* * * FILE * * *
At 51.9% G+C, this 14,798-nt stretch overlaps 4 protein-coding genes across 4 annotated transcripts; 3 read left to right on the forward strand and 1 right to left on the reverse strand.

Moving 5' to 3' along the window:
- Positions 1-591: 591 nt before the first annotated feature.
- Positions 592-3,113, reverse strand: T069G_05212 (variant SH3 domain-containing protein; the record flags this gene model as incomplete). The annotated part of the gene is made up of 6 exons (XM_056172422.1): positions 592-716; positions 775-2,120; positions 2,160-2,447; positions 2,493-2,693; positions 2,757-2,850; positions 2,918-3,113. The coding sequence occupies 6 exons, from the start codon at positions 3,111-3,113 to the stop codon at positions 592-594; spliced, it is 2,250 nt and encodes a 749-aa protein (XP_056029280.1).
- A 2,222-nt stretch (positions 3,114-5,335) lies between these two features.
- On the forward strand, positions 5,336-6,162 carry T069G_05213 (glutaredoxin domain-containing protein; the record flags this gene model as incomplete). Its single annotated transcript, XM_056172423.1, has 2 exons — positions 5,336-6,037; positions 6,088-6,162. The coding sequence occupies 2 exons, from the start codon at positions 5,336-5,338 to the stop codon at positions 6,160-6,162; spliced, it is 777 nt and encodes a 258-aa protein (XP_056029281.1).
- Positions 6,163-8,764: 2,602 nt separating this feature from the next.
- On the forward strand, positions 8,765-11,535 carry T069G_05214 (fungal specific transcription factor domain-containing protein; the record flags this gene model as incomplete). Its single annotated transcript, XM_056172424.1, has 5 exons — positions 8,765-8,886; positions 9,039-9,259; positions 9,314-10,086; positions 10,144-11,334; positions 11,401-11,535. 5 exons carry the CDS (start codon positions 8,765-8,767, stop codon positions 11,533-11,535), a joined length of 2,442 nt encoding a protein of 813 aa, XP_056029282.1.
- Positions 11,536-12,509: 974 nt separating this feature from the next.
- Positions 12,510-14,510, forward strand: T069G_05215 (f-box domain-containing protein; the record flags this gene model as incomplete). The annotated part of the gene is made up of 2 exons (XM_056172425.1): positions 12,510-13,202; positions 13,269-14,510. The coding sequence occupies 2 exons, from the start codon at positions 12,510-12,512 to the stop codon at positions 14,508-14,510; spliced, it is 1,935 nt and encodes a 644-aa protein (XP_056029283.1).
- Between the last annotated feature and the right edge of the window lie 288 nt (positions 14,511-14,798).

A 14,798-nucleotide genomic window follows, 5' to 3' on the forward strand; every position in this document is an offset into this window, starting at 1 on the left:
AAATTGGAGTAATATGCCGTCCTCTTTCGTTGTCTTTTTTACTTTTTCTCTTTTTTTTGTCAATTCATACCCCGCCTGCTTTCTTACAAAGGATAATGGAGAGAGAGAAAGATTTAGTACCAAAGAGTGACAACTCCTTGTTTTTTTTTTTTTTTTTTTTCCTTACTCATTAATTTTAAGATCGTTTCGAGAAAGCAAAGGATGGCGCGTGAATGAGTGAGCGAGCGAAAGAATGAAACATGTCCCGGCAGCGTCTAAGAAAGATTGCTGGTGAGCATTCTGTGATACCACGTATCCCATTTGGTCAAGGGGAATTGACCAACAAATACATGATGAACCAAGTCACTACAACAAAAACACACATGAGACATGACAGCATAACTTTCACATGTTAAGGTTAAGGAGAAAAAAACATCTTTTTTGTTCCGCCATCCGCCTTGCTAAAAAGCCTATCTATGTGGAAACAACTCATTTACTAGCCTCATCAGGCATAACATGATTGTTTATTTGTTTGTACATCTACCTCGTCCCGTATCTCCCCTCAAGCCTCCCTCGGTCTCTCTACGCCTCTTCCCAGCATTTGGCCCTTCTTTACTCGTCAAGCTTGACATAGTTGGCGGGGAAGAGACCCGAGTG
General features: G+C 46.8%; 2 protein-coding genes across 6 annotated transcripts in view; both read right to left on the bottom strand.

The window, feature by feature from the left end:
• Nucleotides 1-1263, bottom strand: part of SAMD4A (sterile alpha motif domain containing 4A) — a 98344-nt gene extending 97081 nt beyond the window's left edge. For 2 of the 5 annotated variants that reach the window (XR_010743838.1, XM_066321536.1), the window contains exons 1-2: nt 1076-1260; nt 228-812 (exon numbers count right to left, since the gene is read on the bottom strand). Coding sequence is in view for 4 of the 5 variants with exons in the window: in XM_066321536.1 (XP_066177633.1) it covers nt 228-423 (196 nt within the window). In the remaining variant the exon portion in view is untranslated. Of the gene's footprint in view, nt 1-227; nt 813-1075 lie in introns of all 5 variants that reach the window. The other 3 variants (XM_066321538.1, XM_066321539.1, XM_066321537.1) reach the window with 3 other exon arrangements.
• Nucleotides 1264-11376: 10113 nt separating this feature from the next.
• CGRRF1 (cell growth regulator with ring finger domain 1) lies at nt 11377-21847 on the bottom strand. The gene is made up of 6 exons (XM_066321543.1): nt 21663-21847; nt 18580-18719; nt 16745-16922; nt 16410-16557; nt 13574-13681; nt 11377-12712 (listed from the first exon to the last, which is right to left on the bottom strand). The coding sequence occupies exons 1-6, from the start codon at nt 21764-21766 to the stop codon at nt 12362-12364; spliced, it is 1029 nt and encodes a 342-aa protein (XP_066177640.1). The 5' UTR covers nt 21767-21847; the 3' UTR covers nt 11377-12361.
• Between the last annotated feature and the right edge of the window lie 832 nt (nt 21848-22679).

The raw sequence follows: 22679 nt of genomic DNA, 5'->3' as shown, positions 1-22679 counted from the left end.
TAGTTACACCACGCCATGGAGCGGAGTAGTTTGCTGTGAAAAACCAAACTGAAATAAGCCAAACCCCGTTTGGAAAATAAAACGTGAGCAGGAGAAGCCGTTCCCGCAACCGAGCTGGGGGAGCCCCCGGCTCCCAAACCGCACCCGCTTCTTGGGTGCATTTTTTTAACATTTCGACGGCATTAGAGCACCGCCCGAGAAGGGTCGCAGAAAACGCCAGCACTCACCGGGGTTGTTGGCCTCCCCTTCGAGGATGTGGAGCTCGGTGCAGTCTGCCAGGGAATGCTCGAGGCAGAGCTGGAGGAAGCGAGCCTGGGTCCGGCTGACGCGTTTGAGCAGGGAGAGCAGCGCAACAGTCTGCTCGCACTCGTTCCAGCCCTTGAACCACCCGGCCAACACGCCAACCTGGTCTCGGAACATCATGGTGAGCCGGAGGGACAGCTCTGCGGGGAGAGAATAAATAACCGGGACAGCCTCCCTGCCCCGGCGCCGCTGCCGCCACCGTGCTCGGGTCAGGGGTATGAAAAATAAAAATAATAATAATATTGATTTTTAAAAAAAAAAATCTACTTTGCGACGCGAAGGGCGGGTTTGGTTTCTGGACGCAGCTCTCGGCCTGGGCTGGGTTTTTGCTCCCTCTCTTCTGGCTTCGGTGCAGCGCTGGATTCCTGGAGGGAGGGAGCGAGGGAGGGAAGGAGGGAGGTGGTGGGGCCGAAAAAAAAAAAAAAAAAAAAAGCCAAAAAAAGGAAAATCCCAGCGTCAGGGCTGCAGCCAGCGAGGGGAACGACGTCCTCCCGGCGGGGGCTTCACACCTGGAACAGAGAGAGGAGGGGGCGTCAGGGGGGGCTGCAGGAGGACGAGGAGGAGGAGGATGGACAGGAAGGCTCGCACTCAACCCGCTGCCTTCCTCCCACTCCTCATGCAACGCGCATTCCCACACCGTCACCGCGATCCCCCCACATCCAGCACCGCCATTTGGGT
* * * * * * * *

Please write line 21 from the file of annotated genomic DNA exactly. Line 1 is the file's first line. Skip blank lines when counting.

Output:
TAGTTACACCACGCCATGGAGCGGAGTAGTTTGCTGTGAAAAACCAAACTGAAATAAGCCAAACCCCGTTTGGAAAATAAAACGTGAGCAGGAGAAGCCGTTCCCGCAACCGAGCTGGGGGAGCCCCCGGCTCCCAAACCGCACCCGCTTCTTGGGTGCATTTTTTTAACATTTCGACGGCATTAGAGCACCGCCCGAGAAGGGTCGCAGAAAACGCCAGCACTCACCGGGGTTGTTGGCCTCCCCTTCGAGGATGTGGAGCTCGGTGCAGTCTGCCAGGGAATGCTCGAGGCAGAGCTGGAGGAAGCGAGCCTGGGTCCGGCTGACGCGTTTGAGCAGGGAGAGCAGCGCAACAGTCTGCTCGCACTCGTTCCAGCCCTTGAACCACCCGGCCAACACGCCAACCTGGTCTCGGAACATCATGGTGAGCCGGAGGGACAGCTCTGCGGGGAGAGAATAAATAACCGGGACAGCCTCCCTGCCCCGGCGCCGCTGCCGCCACCGTGCTCGGGTCAGGGGTATGAAAAATAAAAATAATAATAATATTGATTTTTAAAAAAAAAAATCTACTTTGCGACGCGAAGGGCGGGTTTGGTTTCTGGACGCAGCTCTCGGCCTGGGCTGGGTTTTTGCTCCCTCTCTTCTGGCTTCGGTGCAGCGCTGGATTCCTGGAGGGAGGGAGCGAGGGAGGGAAGGAGGGAGGTGGTGGGGCCGAAAAAAAAAAAAAAAAAAAAAGCCAAAAAAAGGAAAATCCCAGCGTCAGGGCTGCAGCCAGCGAGGGGAACGACGTCCTCCCGGCGGGGGCTTCACACCTGGAACAGAGAGAGGAGGGGGCGTCAGGGGGGGCTGCAGGAGGACGAGGAGGAGGAGGATGGACAGGAAGGCTCGCACTCAACCCGCTGCCTTCCTCCCACTCCTCATGCAACGCGCATTCCCACACCGTCACCGCGATCCCCCCACATCCAGCACCGCCATTTGGGT